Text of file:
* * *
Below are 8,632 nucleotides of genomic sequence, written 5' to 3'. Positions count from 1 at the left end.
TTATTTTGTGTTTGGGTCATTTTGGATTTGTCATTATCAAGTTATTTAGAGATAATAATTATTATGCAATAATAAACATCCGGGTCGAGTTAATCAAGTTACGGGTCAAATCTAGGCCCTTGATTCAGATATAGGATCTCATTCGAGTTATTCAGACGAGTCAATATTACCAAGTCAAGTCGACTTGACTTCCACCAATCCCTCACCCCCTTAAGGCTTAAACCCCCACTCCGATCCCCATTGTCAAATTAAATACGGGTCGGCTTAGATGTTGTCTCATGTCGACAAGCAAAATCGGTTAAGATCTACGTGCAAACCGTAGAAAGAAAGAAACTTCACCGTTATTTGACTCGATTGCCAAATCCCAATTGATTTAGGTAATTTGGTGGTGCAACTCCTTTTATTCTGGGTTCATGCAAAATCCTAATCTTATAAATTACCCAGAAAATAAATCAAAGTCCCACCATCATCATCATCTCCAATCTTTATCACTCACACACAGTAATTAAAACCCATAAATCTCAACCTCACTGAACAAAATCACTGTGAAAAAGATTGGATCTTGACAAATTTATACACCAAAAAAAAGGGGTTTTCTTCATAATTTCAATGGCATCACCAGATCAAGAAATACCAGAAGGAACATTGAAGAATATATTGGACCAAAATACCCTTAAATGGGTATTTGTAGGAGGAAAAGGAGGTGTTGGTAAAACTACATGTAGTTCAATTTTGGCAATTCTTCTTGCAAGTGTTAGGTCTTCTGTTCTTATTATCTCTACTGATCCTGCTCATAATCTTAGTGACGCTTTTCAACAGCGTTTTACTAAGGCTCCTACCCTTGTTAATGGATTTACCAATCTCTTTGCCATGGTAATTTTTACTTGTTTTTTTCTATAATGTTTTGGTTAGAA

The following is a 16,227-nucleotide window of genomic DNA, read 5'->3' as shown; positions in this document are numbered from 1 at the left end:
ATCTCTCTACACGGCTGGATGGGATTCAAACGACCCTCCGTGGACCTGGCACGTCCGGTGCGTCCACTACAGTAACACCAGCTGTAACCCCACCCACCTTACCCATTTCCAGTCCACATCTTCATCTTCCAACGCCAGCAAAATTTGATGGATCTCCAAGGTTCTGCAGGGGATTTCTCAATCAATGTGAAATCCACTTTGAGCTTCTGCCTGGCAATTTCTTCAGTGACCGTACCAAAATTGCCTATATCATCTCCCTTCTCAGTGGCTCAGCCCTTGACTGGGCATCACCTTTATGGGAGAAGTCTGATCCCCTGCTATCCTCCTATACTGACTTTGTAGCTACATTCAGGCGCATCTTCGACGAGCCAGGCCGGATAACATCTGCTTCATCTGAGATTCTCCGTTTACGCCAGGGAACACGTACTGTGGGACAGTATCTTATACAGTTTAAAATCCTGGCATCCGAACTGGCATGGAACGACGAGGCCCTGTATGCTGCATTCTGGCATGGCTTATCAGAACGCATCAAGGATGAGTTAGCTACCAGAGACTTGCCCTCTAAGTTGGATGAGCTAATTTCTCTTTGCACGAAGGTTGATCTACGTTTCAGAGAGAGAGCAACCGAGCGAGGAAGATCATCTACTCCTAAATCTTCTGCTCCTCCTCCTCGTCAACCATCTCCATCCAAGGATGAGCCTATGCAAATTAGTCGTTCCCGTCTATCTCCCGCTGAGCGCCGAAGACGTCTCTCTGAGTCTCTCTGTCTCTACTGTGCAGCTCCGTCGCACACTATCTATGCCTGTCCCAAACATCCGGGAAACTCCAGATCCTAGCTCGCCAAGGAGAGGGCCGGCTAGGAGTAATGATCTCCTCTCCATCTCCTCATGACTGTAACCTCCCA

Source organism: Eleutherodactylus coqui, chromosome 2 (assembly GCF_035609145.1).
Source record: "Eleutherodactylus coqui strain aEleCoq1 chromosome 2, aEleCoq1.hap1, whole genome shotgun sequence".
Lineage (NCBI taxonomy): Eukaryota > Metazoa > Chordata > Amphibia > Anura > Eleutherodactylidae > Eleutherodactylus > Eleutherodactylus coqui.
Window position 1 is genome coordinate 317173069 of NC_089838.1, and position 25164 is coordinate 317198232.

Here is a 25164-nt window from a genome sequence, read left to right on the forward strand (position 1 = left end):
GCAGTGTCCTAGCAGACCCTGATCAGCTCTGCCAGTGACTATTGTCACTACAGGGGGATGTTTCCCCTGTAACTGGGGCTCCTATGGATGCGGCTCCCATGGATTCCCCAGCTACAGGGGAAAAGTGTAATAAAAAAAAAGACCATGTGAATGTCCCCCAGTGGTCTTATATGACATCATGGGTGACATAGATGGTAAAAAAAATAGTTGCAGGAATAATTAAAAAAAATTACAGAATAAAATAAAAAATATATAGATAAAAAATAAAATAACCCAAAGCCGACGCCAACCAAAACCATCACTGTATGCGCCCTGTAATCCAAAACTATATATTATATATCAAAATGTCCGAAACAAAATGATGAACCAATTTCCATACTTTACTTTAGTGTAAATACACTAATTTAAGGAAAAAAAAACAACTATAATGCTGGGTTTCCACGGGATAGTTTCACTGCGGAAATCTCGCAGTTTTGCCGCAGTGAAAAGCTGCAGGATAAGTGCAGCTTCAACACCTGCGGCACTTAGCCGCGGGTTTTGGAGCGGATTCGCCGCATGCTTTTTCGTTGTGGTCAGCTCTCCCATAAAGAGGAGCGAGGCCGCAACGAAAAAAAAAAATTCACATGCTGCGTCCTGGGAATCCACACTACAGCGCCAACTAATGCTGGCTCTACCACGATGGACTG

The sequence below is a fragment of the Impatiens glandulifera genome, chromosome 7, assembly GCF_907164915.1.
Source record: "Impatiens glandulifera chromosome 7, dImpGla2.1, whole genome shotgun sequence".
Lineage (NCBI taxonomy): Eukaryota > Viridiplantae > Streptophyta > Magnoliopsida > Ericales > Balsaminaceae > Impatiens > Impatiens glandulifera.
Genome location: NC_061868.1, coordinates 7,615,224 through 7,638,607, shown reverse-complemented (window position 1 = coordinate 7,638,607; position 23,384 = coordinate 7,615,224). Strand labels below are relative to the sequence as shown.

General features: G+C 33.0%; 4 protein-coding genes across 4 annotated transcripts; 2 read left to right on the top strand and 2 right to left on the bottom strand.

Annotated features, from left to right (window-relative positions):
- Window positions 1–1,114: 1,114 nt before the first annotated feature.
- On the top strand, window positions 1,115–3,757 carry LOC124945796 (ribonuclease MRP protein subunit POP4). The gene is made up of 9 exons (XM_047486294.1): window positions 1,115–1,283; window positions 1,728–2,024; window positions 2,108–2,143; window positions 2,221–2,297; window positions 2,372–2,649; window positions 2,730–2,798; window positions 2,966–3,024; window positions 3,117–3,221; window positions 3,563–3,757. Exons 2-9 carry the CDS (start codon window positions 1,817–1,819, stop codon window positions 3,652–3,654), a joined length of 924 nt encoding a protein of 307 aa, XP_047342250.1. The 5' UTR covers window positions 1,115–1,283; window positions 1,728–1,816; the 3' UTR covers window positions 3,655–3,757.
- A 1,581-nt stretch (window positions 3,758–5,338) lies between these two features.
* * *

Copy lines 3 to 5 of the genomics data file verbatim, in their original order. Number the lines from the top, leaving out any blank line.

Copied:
The following is a 16,227-nucleotide window of genomic DNA, read 5'->3' as shown; positions in this document are numbered from 1 at the left end:
ATCTCTCTACACGGCTGGATGGGATTCAAACGACCCTCCGTGGACCTGGCACGTCCGGTGCGTCCACTACAGTAACACCAGCTGTAACCCCACCCACCTTACCCATTTCCAGTCCACATCTTCATCTTCCAACGCCAGCAAAATTTGATGGATCTCCAAGGTTCTGCAGGGGATTTCTCAATCAATGTGAAATCCACTTTGAGCTTCTGCCTGGCAATTTCTTCAGTGACCGTACCAAAATTGCCTATATCATCTCCCTTCTCAGTGGCTCAGCCCTTGACTGGGCATCACCTTTATGGGAGAAGTCTGATCCCCTGCTATCCTCCTATACTGACTTTGTAGCTACATTCAGGCGCATCTTCGACGAGCCAGGCCGGATAACATCTGCTTCATCTGAGATTCTCCGTTTACGCCAGGGAACACGTACTGTGGGACAGTATCTTATACAGTTTAAAATCCTGGCATCCGAACTGGCATGGAACGACGAGGCCCTGTATGCTGCATTCTGGCATGGCTTATCAGAACGCATCAAGGATGAGTTAGCTACCAGAGACTTGCCCTCTAAGTTGGATGAGCTAATTTCTCTTTGCACGAAGGTTGATCTACGTTTCAGAGAGAGAGCAACCGAGCGAGGAAGATCATCTACTCCTAAATCTTCTGCTCCTCCTCCTCGTCAACCATCTCCATCCAAGGATGAGCCTATGCAAATTAGTCGTTCCCGTCTATCTCCCGCTGAGCGCCGAAGACGTCTCTCTGAGTCTCTCTGTCTCTACTGTGCAGCTCCGTCGCACACTATCTATGCCTGTCCCAAACATCCGGGAAACTCCAGATCCTAGCTCGCCAAGGAGAGGGCCGGCTAGGAGTAATGATCTCCTCTCCATCTCCTCATGACTGTAACCTCCCA

Source organism: Eleutherodactylus coqui, chromosome 2 (assembly GCF_035609145.1).